How to write a Sales Letter - Part 1: Knocking on the door

How's your direct mail program working? How are your response rates? In this two-part article, you’ll pick up a handful of hints and tips that will make all the difference.
Say a big ‘hello’ to the most powerful instance of copywriting you’re ever likely to use. The Sales Letter. What? More potent than web copy? Yep – most certainly.

How's your direct mail program working? How are your response rates? In this two-part article, you’ll pick up a handful of hints and tips that will make all the difference.

Say a big ‘hello’ to the most powerful instance of copywriting you’re ever likely to use. The Sales Letter. What? More potent than web copy? Yep – most certainly. After all, by the time your reader is on your website, skimming through your lovingly crafted web words, they’ve already made a choice to pay you a visit. In a way, they’re already in your grasp. Whether you let them slip through – well, that’s down to you and your copywriting skills.

 

You're nothing but a gate-crasher

A Sales Letter or Sales Email (and for the sake of much of what follows, we’ll assume these to be one and the same) is different. Your reader wasn’t expecting to hear from you. They haven’t asked you to pitch. You’re nothing but a gate-crasher, and you’ve invited yourself onto your prospect’s doormat (or inbox) with a single intent – to exchange your product or service for their cash.

 

Your ‘knock on the door’

Clearly, to give yourself the biggest chance of success, your Sales Letter needs to be pretty damn perfect – every single detail – from the content and style to the stamp on the envelope. Yes, even the stamp.

Getting your Sales Letter right is a big deal, so we’re going to cover it in two parts, beginning with the envelope – your ‘knock on the door’. Then in the next article, we’ll look at the letter itself.

 

Your persuasion powerhouse

You've carefully selected your list. You've worked long and hard over every word, sentence, and paragraph. Your letter is a persuasion powerhouse with every key element firmly in place, including compelling benefits, powerful testimonials, a wonderful P.S. and an irresistible offer.

But - all your hard work, your copywriting genius and painstaking attention to every tiny detail will count for nothing unless your prospect opens the envelope.

So tell me – when you pick up your post from the doormat and sift through the assortment of postal flotsam and jetsam, which do you pick out first? Is it the magazine, the leaflets, the bills or the begging letters? I’ll hazard a guess it’s the one with the most appealing packaging – in other words, the most attractive envelope.

But picking the most attractive might be a little bit like dating (What do I know about dating? It’s been nearly 40 years). What’s attractive to one may not appeal to another.

Let’s look at two distinct approaches –

 

Option 1 - Keeping it personal

envelopes

Here the aim is authenticity – making your prospect feel that this is you, in person, standing in front of them, chatting about your proposal.

With this option, you need to avoid using teaser copy or illustrations. Your envelope should quietly state importance, dignity, value.

Next – the stamp. Maybe just a detail – but it’s details that count. An envelope with a real stamp will have much greater appeal than a businessy-looking franked envelope. To add an even more personal, subtle touch, you might use a commemorative stamp.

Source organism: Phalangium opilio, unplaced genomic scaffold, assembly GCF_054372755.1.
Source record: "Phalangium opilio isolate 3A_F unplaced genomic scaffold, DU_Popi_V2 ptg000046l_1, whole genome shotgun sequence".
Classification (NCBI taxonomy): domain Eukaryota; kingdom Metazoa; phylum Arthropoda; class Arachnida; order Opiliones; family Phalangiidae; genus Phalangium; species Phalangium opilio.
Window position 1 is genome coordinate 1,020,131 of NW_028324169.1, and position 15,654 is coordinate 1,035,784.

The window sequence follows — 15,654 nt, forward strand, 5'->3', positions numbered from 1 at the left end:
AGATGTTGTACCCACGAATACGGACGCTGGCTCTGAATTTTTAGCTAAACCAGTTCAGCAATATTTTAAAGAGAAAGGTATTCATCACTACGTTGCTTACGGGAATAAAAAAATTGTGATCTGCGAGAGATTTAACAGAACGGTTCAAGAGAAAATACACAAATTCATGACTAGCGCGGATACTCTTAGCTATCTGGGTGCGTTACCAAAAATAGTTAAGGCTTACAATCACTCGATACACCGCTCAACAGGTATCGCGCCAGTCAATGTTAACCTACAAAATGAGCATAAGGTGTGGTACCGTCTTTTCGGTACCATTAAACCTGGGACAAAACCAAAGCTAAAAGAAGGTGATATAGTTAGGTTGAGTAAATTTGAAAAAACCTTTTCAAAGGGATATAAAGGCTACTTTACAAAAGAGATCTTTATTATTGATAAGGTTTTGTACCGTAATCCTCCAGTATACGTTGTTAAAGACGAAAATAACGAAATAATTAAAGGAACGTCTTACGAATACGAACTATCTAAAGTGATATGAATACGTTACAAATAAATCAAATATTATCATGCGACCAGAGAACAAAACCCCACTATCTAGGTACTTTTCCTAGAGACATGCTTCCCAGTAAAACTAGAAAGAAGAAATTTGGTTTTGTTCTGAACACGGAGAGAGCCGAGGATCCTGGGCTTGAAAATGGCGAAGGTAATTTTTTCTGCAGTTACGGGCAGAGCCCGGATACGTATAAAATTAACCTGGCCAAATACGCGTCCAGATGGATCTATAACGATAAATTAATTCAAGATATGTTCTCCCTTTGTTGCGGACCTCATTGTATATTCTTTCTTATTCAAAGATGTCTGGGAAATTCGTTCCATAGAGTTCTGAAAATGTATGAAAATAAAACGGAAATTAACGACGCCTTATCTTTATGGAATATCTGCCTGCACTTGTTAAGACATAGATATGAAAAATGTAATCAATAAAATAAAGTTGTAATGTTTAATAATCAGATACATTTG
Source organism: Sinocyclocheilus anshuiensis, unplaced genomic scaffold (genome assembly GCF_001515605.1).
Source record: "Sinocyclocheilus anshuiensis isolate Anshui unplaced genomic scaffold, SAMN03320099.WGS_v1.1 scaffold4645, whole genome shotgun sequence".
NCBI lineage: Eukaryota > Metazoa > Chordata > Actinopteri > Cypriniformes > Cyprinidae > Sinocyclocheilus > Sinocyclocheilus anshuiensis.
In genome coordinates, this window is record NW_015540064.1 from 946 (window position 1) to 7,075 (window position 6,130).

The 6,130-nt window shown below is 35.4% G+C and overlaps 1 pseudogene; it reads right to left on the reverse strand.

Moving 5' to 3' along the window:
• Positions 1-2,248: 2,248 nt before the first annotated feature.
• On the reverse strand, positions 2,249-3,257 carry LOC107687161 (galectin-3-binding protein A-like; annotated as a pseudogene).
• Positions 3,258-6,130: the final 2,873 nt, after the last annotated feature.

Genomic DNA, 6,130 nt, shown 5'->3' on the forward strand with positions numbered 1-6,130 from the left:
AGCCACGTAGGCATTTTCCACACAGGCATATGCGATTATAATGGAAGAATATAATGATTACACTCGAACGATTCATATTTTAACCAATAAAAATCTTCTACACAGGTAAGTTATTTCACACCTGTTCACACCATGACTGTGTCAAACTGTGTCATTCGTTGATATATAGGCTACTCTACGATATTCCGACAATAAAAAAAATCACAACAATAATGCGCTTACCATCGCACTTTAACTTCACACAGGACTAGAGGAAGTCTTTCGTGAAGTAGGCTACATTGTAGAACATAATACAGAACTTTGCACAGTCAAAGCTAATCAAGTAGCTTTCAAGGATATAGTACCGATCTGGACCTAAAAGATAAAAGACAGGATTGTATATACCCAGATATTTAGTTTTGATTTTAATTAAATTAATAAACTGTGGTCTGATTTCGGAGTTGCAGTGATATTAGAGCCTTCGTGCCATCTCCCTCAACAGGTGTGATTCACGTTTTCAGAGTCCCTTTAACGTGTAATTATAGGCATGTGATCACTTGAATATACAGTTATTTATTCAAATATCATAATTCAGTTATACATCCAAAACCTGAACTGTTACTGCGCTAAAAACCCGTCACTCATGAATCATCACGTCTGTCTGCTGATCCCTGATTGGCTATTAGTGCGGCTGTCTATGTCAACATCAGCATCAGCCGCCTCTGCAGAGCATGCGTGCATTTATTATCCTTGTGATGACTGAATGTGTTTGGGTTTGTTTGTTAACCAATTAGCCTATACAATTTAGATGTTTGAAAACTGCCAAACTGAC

Handwrite the envelopes. Yes – seriously. This will help you to come across as authentic. OK - we don’t live in an ideal world. If you’re sending your letter to thousands of households around the country, you can’t possibly hand write each one. But, if it’s a few hundred you’re sending out, or even a couple of thousand, paying someone with neat penmanship to write them is a pretty good option.

If handwriting isn’t possible, do the next best thing. Print the name and address in a dark blue font which imitates handwriting.

Avoid window envelopes. They’ll make your sales letter appear like a bill – not a good look.

Also, don’t let your company's name or logo appear on the envelope. Just keep it clean and clear.

 

Option 2 - Treat your envelope like a billboard

Copywriters 330 x 198

With the ‘billboard’ approach, you don’t try to disguise the fact that you’re advertising your products or services. You’ll confidently apply ‘teaser’ copy to the outside of the envelope. The idea is to get your prospect to think: ‘Hmm, I should take a look at this.’ Here are some examples of effective teaser copy:

WHAT'S INSIDE COULD SAVE YOU THOUSANDS ... and give better financial security for your family. Open it up ...

COPYWRITERS ARE HOPING YOU NEVER SEE THIS!

COMPUTER CRASHES. Now you can end them - Forever. How? See inside...

When writing teaser copy, all the rules of good copywriting apply –

  • Be specific
  • Be benefit-oriented
  • Speak directly to your prospect. Make your copy attention-grabbing, intriguing and tempting

Your teaser copy, if well-written, will determine whether your prospect stops, looks and listens. It's the come-on - the headline of your ad, the dust jacket of your book, the display window of your shop.

 

Test ... and test again

So how do you know which of these two approaches to apply? You simply have to test. Try one way. Try the other. See which one gives you the highest number of quality leads or sales. With direct marketing, they say there are two rules - and two rules only –

Rule 1 - Test everything

Rule 2 - See Rule 1


 

More Copywriting Tips


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Oct 5, 2020
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